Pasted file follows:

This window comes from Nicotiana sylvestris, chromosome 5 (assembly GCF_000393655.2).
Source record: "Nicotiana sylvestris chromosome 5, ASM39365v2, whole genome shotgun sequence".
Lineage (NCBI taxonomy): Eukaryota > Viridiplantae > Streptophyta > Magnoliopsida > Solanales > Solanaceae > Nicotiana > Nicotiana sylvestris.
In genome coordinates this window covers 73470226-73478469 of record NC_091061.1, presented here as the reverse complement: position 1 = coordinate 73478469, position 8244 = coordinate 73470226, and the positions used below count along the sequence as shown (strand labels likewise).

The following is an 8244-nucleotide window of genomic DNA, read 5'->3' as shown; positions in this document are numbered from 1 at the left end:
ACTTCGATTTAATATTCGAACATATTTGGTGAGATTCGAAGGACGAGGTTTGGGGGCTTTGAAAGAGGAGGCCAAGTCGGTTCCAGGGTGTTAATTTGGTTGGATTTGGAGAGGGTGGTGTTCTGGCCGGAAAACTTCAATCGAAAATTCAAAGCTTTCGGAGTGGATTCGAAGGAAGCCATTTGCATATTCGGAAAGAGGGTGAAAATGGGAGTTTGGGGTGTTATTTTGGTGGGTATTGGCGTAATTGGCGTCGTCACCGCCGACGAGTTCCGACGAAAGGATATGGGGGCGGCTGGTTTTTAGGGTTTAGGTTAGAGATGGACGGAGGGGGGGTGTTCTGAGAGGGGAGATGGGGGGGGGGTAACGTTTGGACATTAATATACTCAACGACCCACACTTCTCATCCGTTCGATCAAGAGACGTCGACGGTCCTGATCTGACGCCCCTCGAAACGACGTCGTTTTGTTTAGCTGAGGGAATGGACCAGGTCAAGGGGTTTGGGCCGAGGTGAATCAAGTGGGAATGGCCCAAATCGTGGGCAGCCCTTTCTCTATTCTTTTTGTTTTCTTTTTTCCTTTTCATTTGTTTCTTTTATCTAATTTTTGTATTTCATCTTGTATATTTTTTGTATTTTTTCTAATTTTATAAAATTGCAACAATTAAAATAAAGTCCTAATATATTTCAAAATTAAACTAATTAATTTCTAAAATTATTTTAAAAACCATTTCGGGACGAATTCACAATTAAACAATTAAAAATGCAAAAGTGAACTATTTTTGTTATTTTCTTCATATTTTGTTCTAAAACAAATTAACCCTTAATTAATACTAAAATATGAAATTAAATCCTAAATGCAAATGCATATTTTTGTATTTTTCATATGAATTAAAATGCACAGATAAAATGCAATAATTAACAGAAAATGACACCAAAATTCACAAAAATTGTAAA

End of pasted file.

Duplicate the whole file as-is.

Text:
This window comes from Nicotiana sylvestris, chromosome 5 (assembly GCF_000393655.2).
Source record: "Nicotiana sylvestris chromosome 5, ASM39365v2, whole genome shotgun sequence".
Lineage (NCBI taxonomy): Eukaryota > Viridiplantae > Streptophyta > Magnoliopsida > Solanales > Solanaceae > Nicotiana > Nicotiana sylvestris.
In genome coordinates this window covers 73470226-73478469 of record NC_091061.1, presented here as the reverse complement: position 1 = coordinate 73478469, position 8244 = coordinate 73470226, and the positions used below count along the sequence as shown (strand labels likewise).

The following is an 8244-nucleotide window of genomic DNA, read 5'->3' as shown; positions in this document are numbered from 1 at the left end:
ACTTCGATTTAATATTCGAACATATTTGGTGAGATTCGAAGGACGAGGTTTGGGGGCTTTGAAAGAGGAGGCCAAGTCGGTTCCAGGGTGTTAATTTGGTTGGATTTGGAGAGGGTGGTGTTCTGGCCGGAAAACTTCAATCGAAAATTCAAAGCTTTCGGAGTGGATTCGAAGGAAGCCATTTGCATATTCGGAAAGAGGGTGAAAATGGGAGTTTGGGGTGTTATTTTGGTGGGTATTGGCGTAATTGGCGTCGTCACCGCCGACGAGTTCCGACGAAAGGATATGGGGGCGGCTGGTTTTTAGGGTTTAGGTTAGAGATGGACGGAGGGGGGGTGTTCTGAGAGGGGAGATGGGGGGGGGGTAACGTTTGGACATTAATATACTCAACGACCCACACTTCTCATCCGTTCGATCAAGAGACGTCGACGGTCCTGATCTGACGCCCCTCGAAACGACGTCGTTTTGTTTAGCTGAGGGAATGGACCAGGTCAAGGGGTTTGGGCCGAGGTGAATCAAGTGGGAATGGCCCAAATCGTGGGCAGCCCTTTCTCTATTCTTTTTGTTTTCTTTTTTCCTTTTCATTTGTTTCTTTTATCTAATTTTTGTATTTCATCTTGTATATTTTTTGTATTTTTTCTAATTTTATAAAATTGCAACAATTAAAATAAAGTCCTAATATATTTCAAAATTAAACTAATTAATTTCTAAAATTATTTTAAAAACCATTTCGGGACGAATTCACAATTAAACAATTAAAAATGCAAAAGTGAACTATTTTTGTTATTTTCTTCATATTTTGTTCTAAAACAAATTAACCCTTAATTAATACTAAAATATGAAATTAAATCCTAAATGCAAATGCATATTTTTGTATTTTTCATATGAATTAAAATGCACAGATAAAATGCAATAATTAACAGAAAATGACACCAAAATTCACAAAAATTGTAAA